Last week news broke in the New Scientist that Glaxo’s own researchers had been responsible for “an inappropriate analysis” of clinical trials that “obscured” suicide risks associated with Seroxat/Paxil for 15 years (see the court documents released last month).
Not until 2006 did GSK alert people to raised suicide risks associated with the drug, marketed as Paxil and Seroxat.
An analysis of internal GSK memos and reports, which were released to US lawyers seeking damages, suggests that the company had trial data demonstrating an eightfold increase in suicide risk as early as 1989. Harvard University psychiatrist Joseph Glenmullen, who studied the papers for the lawyers, says it’s “virtually impossible” that GSK simply misunderstood the data.
Glenmullen’s report rests on documents obtained by lawyers in Los Angeles, who are bringing around 30 cases against GSK linking suicides and suicide attempts to the use of Paxil. The report was under seal at a district court in Sacramento, California, until 18 January, when the judge agreed to make parts of it public.
Read that last sentence again – “… the judge agreed to make parts of it public…”
What was released to the public was 83 pages of Dr Glemullen’ report – 9 pages have been withheld.
Over now to United States Senator Chuck Grassley, I think.
Senator Grassley has written to Mr. Christopher Viehbacher, President of GlaxoSmithKline (United States) asking for the missing nine pages. The full letter is here.
Part of it reads:
It is my understanding that 9 pages of Dr. Glenmullen’s report are not available publicly. Accordingly, please respond to the following questions and request for information. Please repeat each enumerated question and follow it with your response.
1. When did GSK first learn that Paxil was associated with an increased suicide risk?
2. When did GSK first report to FDA that Paxil was associated with an increased suicide risk?
3. When did GSK first notify patients and doctors that Paxil was associated with an increased suicide risk? Please provide all pertinent documents and communications.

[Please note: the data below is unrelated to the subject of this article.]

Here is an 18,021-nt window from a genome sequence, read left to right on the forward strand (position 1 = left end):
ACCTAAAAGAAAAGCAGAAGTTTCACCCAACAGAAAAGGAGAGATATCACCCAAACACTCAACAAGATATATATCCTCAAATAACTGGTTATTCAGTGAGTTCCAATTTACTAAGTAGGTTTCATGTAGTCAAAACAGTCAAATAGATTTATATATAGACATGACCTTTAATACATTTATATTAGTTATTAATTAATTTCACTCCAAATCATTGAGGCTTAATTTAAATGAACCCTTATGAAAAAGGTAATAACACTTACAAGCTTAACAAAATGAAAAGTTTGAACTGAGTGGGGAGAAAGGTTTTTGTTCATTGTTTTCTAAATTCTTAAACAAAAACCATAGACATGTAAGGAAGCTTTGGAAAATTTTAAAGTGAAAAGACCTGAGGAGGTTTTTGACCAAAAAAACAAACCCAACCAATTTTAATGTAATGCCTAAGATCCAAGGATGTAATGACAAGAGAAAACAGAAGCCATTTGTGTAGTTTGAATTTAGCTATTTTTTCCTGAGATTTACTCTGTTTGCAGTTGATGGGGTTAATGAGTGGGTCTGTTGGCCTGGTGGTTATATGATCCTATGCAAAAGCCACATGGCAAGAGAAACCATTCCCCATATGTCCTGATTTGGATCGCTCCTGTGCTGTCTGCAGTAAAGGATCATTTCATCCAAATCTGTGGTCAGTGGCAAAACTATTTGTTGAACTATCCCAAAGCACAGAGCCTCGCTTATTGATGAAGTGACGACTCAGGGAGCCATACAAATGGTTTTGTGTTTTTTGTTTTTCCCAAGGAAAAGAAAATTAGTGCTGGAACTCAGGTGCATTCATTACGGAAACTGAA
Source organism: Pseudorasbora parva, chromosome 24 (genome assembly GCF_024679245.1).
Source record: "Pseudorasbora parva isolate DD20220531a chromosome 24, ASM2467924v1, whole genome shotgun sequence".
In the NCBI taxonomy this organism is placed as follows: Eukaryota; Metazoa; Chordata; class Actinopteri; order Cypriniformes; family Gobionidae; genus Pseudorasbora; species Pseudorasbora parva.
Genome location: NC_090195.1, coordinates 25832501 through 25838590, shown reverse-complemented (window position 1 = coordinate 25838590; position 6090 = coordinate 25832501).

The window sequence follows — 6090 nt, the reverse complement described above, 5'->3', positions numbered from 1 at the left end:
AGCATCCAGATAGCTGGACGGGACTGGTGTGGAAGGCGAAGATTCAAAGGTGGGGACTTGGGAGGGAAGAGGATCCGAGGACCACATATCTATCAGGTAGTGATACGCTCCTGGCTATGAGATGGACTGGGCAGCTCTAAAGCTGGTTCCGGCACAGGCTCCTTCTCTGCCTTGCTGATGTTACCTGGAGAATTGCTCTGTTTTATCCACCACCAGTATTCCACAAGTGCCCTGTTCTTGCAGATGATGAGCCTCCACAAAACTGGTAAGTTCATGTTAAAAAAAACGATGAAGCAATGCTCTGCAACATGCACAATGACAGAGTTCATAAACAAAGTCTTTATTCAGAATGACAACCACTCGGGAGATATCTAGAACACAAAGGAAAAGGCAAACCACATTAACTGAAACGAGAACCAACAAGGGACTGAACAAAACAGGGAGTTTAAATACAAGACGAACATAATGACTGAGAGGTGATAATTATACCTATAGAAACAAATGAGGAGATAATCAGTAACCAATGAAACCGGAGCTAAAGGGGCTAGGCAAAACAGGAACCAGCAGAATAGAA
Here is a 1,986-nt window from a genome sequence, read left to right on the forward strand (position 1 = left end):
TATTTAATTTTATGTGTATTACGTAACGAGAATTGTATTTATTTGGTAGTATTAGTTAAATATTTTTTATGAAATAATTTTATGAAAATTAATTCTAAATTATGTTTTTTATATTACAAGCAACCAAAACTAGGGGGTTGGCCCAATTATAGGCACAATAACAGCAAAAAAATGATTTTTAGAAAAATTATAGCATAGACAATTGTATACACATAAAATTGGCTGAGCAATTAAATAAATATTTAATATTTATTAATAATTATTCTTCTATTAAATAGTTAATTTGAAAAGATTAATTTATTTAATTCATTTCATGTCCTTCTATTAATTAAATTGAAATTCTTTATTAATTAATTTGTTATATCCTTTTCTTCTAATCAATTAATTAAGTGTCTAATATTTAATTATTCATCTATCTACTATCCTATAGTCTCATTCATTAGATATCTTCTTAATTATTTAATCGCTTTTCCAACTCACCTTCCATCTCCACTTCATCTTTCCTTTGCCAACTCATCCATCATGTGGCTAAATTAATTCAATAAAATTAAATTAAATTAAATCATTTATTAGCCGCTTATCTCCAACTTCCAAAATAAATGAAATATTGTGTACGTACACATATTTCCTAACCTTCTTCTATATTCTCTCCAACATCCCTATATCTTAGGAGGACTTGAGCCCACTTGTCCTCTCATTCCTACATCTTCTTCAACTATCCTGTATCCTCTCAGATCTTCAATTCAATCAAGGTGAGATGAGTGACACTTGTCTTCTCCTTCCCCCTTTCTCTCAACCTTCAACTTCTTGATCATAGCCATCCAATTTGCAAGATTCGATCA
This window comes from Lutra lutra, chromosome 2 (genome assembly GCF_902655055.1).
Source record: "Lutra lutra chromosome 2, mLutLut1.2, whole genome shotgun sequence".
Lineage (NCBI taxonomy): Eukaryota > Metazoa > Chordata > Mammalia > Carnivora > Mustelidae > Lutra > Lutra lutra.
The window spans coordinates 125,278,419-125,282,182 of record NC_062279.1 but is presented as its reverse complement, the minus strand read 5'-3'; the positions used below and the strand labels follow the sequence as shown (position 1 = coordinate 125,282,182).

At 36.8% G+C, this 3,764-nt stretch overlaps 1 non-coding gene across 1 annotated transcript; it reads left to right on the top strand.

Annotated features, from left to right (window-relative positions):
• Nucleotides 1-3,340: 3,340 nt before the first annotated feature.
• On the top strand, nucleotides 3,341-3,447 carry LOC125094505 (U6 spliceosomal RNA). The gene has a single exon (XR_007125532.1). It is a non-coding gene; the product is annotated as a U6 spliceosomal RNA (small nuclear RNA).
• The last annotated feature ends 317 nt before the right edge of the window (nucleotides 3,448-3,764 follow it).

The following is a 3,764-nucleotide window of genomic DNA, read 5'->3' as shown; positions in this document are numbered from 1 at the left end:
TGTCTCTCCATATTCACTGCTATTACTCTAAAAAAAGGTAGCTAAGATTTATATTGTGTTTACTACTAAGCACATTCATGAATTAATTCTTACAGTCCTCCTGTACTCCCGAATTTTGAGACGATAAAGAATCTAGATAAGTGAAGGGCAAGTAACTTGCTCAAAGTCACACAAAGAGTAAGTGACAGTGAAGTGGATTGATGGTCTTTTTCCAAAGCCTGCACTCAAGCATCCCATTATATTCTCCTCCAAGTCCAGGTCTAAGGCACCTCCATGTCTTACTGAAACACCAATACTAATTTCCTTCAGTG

4. Please provide the Committee with the complete, unredacted version of Dr. Glenmullen’s report. Along with that report, please provide the appendix and all documents that are referred to in the report, in the order that they are referenced.
5. Please provide the Committee with the accompanying children and adolescents report.
Now, I think at this point we should turn to Professor David Healy.
As an expert witness in the Schell/Tobin case, Professor Healy had been granted access to Glaxo’s archives and made shocking discoveries, so much so that on the 7 June 2000, he wrote to Dr June Raine of the UK’s Licensing body the MHRA.
“… All of their [GSK] healthy volunteer studies were supposed to have been made available to me but not all were. Of the ones that were missing there was trace correspondence left in once indicating that the investigator had never witnessed such a level of problems in a study with healthy volunteers. Another study was a single dose study which in a dose dependent fashion yielded a 75% rate of severe adverse events most of which involved the central nervous system. There were other disturbing indications from one of the other missing studies”.
“My testimony in this case also bore witness to sealed studies and other unreported data. It commented on the Montgomery Baldwin Study which yielded a projected rate of 45 suicide attempts in a group of recurrent brief depressive disordered patients on paroxetine per annum versus 12 on placebo. The figures were not statistically significant in great part one has to suggest because the company had terminated the study early. This termination and subsequent non-publication I would imagine the jury will have found and others will find significant.
In conclusion, Professor Healy wrote:
“I think what will also be clear is that SmithKline Beecham recognised the presence of withdrawal syndromes in their volunteers from the early to mid 1980s. That withdrawal syndromes occurred at a much higher rate than occur on benzodiazepines. Nevertheless they applied for and have received from you and other regulators a licence to claim that their drug is effective in the prophylaxis of depression and these claims have been based on designs which almost certainly are designs better suited to show the presence of a withdrawal syndrome than designs suited to demonstrate prophylaxis in depressive disorders. A great number of people have in recent years been told that when they begin to feel ill on discontinuing treatment that this is the recrudescence of their mood disorder rather than a discontinuation syndrome from their drug. I would imagine that a great many such people and others on their behalf will feel extraordinarily let down and angry when faced with the evidence that I’ve been faced with”.
Anyone see a pattern forming here?
Senator Grassley has given GlaxoSmithKline until February 14 to respond to his letter…